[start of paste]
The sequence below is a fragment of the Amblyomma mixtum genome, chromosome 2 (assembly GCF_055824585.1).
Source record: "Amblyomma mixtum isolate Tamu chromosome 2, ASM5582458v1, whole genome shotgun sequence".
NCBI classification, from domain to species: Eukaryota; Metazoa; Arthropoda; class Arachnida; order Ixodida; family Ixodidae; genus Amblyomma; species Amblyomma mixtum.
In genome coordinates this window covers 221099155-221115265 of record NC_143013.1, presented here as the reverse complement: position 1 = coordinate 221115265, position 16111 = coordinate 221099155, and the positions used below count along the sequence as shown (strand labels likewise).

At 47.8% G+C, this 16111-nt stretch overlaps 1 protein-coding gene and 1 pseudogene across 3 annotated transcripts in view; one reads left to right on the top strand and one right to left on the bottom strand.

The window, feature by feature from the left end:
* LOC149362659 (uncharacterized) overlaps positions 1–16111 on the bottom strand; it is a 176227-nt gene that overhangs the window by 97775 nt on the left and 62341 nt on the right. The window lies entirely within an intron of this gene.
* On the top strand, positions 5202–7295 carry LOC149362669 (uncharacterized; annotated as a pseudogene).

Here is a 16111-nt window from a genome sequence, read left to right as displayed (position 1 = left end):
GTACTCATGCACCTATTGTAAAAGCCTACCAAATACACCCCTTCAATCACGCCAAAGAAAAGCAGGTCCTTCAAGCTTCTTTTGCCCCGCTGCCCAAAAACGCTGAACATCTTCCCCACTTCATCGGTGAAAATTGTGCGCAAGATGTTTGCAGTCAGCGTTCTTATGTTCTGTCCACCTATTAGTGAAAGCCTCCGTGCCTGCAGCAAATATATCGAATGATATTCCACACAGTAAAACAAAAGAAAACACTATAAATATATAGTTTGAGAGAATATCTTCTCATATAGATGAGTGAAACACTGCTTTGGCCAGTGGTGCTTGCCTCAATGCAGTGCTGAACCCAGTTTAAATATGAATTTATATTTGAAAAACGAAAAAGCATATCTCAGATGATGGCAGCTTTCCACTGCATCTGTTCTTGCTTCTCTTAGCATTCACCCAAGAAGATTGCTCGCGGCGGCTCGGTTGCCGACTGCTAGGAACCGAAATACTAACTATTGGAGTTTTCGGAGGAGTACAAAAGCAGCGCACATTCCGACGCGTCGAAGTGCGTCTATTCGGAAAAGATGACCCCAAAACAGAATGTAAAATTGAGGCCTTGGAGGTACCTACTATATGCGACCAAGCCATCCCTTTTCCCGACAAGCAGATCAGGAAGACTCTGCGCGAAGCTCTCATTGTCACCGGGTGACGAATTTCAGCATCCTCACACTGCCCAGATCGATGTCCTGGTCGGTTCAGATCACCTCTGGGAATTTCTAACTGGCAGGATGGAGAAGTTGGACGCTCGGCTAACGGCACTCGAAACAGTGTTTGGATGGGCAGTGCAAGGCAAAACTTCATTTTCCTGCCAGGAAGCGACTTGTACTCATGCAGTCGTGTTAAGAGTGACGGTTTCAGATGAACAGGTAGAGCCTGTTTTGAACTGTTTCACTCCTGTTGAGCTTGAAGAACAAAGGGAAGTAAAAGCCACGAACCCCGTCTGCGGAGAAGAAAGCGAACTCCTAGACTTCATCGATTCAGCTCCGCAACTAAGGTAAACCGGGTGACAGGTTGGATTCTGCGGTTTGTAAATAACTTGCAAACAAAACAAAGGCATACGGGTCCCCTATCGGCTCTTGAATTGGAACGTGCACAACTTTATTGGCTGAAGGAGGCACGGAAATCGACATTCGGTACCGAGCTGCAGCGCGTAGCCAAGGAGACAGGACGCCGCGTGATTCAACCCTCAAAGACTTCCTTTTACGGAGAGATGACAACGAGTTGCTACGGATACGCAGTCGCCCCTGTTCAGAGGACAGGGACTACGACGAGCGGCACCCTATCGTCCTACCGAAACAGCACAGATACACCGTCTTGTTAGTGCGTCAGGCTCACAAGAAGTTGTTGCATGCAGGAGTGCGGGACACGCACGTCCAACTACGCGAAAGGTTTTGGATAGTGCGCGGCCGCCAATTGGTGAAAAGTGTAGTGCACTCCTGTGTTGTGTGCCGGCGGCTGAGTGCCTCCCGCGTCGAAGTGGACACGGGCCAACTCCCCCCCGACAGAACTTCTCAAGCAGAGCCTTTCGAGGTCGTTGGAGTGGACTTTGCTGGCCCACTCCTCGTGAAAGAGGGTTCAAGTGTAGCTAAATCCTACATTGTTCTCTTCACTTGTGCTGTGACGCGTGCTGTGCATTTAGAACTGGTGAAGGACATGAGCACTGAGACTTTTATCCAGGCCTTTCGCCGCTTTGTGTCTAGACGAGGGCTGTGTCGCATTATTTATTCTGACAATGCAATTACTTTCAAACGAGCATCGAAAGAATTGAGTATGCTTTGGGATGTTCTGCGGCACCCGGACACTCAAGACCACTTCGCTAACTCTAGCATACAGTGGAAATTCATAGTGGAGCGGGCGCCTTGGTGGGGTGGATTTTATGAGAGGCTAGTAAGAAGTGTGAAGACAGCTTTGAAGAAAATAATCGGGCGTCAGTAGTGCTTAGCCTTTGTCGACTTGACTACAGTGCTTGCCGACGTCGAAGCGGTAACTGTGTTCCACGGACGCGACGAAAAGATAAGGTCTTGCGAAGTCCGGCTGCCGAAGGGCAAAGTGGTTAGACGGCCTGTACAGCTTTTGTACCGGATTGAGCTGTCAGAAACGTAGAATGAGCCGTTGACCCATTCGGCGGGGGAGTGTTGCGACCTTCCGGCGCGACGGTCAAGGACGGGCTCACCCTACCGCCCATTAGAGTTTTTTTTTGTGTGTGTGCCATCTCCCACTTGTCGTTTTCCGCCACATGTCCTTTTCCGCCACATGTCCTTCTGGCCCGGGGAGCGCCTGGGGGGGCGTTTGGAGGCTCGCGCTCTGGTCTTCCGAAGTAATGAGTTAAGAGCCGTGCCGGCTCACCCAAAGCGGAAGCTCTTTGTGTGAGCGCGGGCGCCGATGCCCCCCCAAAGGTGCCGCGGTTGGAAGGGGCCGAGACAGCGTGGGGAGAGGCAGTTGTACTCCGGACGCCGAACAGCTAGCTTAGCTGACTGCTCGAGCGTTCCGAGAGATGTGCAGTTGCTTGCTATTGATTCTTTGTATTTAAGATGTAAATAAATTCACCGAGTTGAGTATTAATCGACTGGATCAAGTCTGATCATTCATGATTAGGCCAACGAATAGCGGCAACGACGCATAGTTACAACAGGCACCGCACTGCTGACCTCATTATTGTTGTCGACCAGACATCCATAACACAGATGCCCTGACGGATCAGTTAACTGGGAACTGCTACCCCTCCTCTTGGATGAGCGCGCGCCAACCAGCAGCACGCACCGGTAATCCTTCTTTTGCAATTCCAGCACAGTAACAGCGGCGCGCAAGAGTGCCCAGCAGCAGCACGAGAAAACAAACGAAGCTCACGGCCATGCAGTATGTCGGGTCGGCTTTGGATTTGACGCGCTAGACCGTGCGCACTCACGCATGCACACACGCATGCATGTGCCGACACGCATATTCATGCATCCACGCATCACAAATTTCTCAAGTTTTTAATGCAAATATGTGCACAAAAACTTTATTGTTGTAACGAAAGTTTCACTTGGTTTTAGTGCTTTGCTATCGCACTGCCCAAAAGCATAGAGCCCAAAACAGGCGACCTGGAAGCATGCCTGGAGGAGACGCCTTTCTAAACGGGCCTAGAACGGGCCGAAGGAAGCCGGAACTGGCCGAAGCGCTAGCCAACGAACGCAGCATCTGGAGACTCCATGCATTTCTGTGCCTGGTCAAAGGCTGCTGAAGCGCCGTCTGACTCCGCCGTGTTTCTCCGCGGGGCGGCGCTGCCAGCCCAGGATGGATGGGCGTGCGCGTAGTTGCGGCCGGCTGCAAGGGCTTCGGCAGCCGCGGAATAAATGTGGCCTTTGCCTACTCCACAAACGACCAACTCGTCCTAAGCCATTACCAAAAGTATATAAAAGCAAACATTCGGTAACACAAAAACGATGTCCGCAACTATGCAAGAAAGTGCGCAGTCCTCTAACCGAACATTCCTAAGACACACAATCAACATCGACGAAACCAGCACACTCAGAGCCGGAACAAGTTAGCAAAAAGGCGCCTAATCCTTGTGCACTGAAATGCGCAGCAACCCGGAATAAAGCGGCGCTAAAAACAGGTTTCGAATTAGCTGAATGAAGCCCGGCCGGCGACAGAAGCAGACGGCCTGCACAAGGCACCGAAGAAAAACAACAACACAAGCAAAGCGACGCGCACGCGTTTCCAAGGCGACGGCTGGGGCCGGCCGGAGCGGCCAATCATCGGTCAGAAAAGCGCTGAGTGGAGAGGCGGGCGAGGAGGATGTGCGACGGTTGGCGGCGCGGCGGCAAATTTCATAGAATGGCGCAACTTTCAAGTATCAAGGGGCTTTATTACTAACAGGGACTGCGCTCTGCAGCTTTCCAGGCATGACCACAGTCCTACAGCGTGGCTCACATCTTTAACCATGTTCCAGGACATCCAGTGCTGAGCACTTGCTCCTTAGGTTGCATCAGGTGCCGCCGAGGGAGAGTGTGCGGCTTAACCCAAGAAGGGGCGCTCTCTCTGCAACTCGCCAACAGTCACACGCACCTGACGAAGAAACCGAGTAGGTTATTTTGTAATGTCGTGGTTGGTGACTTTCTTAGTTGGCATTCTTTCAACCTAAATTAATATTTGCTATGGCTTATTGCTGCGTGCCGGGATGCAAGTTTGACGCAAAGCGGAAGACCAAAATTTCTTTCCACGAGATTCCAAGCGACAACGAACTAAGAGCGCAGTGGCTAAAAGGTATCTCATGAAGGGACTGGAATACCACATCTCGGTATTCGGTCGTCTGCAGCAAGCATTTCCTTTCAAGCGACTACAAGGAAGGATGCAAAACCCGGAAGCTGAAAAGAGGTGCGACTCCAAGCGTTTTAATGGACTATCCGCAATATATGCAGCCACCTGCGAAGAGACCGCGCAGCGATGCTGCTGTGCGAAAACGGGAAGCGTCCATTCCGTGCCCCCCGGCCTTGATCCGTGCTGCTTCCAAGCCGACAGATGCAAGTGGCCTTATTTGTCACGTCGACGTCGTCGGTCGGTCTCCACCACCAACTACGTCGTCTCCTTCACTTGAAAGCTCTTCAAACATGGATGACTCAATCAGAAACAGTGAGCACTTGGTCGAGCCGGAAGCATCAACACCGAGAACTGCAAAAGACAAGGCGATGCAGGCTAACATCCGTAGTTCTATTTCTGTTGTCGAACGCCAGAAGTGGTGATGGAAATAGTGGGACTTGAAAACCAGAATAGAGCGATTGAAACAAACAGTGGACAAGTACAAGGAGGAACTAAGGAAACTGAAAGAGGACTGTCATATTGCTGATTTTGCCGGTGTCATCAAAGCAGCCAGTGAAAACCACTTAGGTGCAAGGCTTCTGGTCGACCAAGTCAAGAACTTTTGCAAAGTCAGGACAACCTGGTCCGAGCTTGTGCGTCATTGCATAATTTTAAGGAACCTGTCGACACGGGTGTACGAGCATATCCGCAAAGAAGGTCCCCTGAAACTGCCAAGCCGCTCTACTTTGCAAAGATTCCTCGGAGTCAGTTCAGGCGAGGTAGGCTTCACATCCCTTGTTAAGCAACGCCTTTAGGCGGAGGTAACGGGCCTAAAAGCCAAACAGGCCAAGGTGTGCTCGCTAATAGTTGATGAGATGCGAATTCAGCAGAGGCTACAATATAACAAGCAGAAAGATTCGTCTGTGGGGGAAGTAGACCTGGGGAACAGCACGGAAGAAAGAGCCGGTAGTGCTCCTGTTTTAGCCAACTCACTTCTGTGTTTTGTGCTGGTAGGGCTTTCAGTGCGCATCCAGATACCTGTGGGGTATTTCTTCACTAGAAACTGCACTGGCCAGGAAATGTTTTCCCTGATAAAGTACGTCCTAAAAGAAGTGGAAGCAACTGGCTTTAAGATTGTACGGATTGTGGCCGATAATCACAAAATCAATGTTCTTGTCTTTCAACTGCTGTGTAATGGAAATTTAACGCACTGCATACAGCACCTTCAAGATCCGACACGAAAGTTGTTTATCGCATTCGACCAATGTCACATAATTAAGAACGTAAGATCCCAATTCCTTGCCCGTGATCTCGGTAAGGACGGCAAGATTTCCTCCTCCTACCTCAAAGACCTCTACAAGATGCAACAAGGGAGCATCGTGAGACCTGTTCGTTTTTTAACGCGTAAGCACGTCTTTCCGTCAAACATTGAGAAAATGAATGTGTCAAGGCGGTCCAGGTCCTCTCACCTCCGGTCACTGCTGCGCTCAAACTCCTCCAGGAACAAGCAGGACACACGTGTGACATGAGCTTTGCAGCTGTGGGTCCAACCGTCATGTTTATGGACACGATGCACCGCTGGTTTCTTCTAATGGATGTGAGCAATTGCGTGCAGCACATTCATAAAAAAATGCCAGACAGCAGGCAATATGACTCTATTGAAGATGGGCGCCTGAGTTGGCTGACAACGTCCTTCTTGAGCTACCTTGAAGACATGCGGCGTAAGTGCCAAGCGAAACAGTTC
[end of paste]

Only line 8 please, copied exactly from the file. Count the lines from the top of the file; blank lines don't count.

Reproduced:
* On the top strand, positions 5202–7295 carry LOC149362669 (uncharacterized; annotated as a pseudogene).